A radical movement in late nineteenth-century Russia, the Nihilists emerged as the political wing of a Russian counterculture that prefigured nearly every detail of the hippie culture of the 1960s. The “New People” rebelled against the mores of Tsarist Russia with unconventional dress and manners; men grew long hair and beards, women wore their hair bobbed and refused makeup. Blue-tinted spectacles, high boots, and a passion for cigarettes formed other parts of the kit. Most were college students though few completed degrees. The New People rejected Christianity and argued for civil and sexual freedom for women, ideas that were at least as shocking in 1860s Russia as in 1960s Britain and America.

All these trends surfaced in 1855 after the death of the arch-conservative Tsar Nicholas I and the accession of his son, the more liberal Alexander II. Reforms that allowed Russian citizens to travel abroad gave many young Russians a taste of freedom and a desire for more. Many Russian students enrolled in foreign universities, especially at Heidelberg and Zurich, where they were exposed to radical ideas. In Russia, Nikolai Chernyshevsky’s 1863 novel What is to be Done? – the story of a young woman’s journey from the narrow world of middle-class St Petersburg to freedom among the New People – had the same cultural impact that Kerouac’s On the Road had a century later among young Americans. Another novel, Ivan Turgenev’s Fathers and Sons, attached the label of “Nihilist” to the New People, though it came to be used for the movement’s political faction as the nineteenth century drew on.

This political dimension rose to prominence as Alexander II’s government backed away from its more liberal reforms. Part of this withdrawal came from the Tsar’s worries about the spread of radical ideas in Russia. Already in 1861 a manifesto titled To the Younger Generation was in circulation, calling for the Tsar to be replaced by a salaried official. Several influential writers among the New People, including Chernyshevsky himself, were imprisoned in Siberia after widely publicized trials. This served only to embitter the New People and drive more of them into revolutionary politics.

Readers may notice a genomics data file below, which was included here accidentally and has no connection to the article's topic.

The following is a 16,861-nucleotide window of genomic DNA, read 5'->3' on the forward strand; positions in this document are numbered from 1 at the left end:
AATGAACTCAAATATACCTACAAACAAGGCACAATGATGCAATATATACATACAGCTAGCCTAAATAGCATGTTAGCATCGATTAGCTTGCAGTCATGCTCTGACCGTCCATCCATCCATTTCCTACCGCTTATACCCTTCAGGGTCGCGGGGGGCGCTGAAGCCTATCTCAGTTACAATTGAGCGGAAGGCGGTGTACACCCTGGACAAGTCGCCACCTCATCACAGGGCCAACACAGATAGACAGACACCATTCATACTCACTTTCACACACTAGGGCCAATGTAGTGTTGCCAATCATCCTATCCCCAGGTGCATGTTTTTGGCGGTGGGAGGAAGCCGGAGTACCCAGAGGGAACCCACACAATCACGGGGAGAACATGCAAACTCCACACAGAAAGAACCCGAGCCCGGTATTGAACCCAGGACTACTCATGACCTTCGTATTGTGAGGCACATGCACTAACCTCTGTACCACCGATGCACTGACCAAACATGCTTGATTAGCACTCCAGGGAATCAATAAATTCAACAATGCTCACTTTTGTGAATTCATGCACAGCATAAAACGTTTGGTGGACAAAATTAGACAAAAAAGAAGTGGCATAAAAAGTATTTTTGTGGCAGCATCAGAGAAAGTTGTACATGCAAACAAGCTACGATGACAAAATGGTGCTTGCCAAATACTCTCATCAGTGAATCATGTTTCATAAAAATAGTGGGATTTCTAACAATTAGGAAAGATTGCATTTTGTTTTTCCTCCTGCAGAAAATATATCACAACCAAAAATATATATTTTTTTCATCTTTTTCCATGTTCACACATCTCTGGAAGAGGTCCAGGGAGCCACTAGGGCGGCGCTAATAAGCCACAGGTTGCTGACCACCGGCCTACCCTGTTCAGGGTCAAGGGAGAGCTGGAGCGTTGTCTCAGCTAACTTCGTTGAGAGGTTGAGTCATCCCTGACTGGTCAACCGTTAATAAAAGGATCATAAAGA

Nihilism exploded into political violence in 1866, when Dmitri Karakozov, a young student in St Petersburg, tried to assassinate the Tsar. The attempt failed, but harsh new laws passed by the Tsar’s government in response launched a spiral of violence and repression that ultimately brought Russia to the threshold of the 1917 revolution. Mass arrests of suspected radicals began in 1873, but each Nihilist hanged or sent to permanent exile in Siberia was quickly replaced by others. More assassination attempts followed, some aimed at the Tsar and others targeting important government officials. A terrorist bomb thrown by Nihilists of the “People’s Will” faction finally killed the Tsar on March 1, 1881.

This assassination was in many respects the last hurrah of Nihilism. By that time the New People were decidedly old news, and a younger generation of radicals was turning from the Nihilists’ rejection of authority and vague belief in freedom to the new theory of social revolution proposed by a German writer named Karl Marx. See Communism.


The Element Encyclopedia of Secret Societies : the ultimate a-z of ancient mysteries, lost civilizations and forgotten wisdom written by John Michael Greer – © John Michael Greer 2006